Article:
California Cochineal

In the sixteenth century, one of the world's most precious commodities was cochineal, a legendary red dye treasured by the ancient Mexicans and sold in the great Aztec marketplaces, where it attracted the attention of the Spanish conquistadors. ...
" A Perfect Red" by Amy Butler tells the AMAZING story of cochineal.

https://books.google.com/books?id=rZImAQAAMAAJ&pg=RA1-PA19&lpg=RA1-PA19&dq=cochineal+confusus&source=bl&ots=eUD0Tf8wgv&sig=nmkvble_IvzI4a15WtinTrTZEvA&hl=en&sa=X&ved=0ahUKEwjYhIvOt9jXAhVrqlQKHVlRCFQ4ChDoAQgQMAM

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baldeagle suggested an ID
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1mo

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Cactus Scattered Cochineal
Dactylopius opuntiae
I’m confident these are Dactylopius opuntiae, based on information in this study of the ranges of Dactylopius species and their host plants within Mexico. Specifically:
• Only two species are found at altitudes as low as the 400-1200 feet of the Austin area: Dactylopius opuntiae and Dactylopius tomentosus.
• Although I haven’t yet found documentation of the ranges of in the United States, only one of those species is documented as far north in Mexico as states that border the United States: Dactylopius opuntiae.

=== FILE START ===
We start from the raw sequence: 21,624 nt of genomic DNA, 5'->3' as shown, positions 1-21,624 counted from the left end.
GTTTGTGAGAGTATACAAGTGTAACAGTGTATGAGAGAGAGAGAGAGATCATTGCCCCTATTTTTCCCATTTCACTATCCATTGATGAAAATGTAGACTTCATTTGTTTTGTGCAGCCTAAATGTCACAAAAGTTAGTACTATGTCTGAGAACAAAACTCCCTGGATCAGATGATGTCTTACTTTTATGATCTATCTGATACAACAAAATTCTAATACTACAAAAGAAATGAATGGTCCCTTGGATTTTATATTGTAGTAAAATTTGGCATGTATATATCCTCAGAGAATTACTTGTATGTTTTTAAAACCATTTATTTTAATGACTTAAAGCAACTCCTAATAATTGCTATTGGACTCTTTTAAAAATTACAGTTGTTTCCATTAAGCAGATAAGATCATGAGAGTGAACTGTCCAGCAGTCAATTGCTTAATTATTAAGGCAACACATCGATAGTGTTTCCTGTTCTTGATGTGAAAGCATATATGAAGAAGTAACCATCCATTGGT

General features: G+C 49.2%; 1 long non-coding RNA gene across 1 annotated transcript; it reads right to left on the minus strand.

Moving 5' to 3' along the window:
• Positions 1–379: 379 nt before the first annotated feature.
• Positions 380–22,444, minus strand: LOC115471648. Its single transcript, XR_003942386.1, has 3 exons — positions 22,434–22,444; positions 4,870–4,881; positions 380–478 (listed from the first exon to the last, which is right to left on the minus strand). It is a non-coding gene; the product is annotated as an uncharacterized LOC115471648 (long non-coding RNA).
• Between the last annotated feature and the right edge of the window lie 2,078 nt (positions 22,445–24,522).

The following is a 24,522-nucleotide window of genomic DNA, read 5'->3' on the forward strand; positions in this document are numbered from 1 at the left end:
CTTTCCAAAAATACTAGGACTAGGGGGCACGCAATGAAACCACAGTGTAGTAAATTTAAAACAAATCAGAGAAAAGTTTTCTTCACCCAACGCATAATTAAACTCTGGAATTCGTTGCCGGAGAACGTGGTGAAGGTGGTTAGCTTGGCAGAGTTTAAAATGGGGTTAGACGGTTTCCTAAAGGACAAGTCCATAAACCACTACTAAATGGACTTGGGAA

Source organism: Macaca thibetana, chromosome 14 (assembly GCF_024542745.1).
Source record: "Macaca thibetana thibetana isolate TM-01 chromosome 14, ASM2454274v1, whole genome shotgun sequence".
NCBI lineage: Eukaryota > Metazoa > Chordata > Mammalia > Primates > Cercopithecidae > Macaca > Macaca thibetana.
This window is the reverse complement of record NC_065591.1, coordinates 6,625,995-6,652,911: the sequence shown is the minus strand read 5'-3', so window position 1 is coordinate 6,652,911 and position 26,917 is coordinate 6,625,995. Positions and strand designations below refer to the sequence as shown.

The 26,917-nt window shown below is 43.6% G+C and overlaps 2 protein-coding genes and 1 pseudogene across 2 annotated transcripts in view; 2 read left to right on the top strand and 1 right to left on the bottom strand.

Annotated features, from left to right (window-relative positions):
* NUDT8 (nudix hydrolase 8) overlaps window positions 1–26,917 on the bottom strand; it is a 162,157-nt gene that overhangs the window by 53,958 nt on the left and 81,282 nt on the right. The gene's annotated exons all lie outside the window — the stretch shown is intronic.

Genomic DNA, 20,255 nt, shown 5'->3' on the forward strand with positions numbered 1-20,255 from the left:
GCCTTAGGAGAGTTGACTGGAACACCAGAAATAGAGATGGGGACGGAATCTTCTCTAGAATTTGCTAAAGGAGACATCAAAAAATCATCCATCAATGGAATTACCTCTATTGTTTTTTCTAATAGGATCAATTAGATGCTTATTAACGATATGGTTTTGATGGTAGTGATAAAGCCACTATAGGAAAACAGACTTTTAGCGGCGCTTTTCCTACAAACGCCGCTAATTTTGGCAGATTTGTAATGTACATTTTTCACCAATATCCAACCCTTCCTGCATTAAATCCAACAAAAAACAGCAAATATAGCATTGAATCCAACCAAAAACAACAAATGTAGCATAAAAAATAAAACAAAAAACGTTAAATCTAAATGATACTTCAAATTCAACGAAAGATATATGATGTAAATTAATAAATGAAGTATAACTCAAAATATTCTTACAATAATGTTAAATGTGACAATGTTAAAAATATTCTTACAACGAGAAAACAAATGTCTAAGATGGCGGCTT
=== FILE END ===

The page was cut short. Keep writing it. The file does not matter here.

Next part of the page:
• Dactylopius opuntiae also is found in wetter climates—wetter, at least, than the near-desert conditions favored by Dactylopius tomentosus.
• Perhaps more to the point, only one of those species—again, Dactylopius opuntiae—causes damage to the host plant that is as severe as the damage we see in Central Texas.
• Finally, unlike most if not all other species in this genus, Dactylopius opuntiae is tiny. By that I mean that the others are much easier to see—bigger than an aphid but no bigger than the larva of a ladybug. But Dactylopius opuntiae is so small that it’s all but impossible to locate through its cocoon. Although we can’t determine that from these photos, that has been true of every cochineal bug I’ve ever examined in Texas. By contrast, when touring a cochineal farm in the Mexican state of Oaxaca, I had no trouble seeing Dactylopius coccus, even with the cocoon in place.
In other words, based on all these factors, I think it’s safe to say that any observation of cochineal insects in Texas—except, perhaps in the Trans-Pecos region—is Dactylopius opuntiae.
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Publicado por jwparker2 jwparker2, 25 de noviembre de 2017

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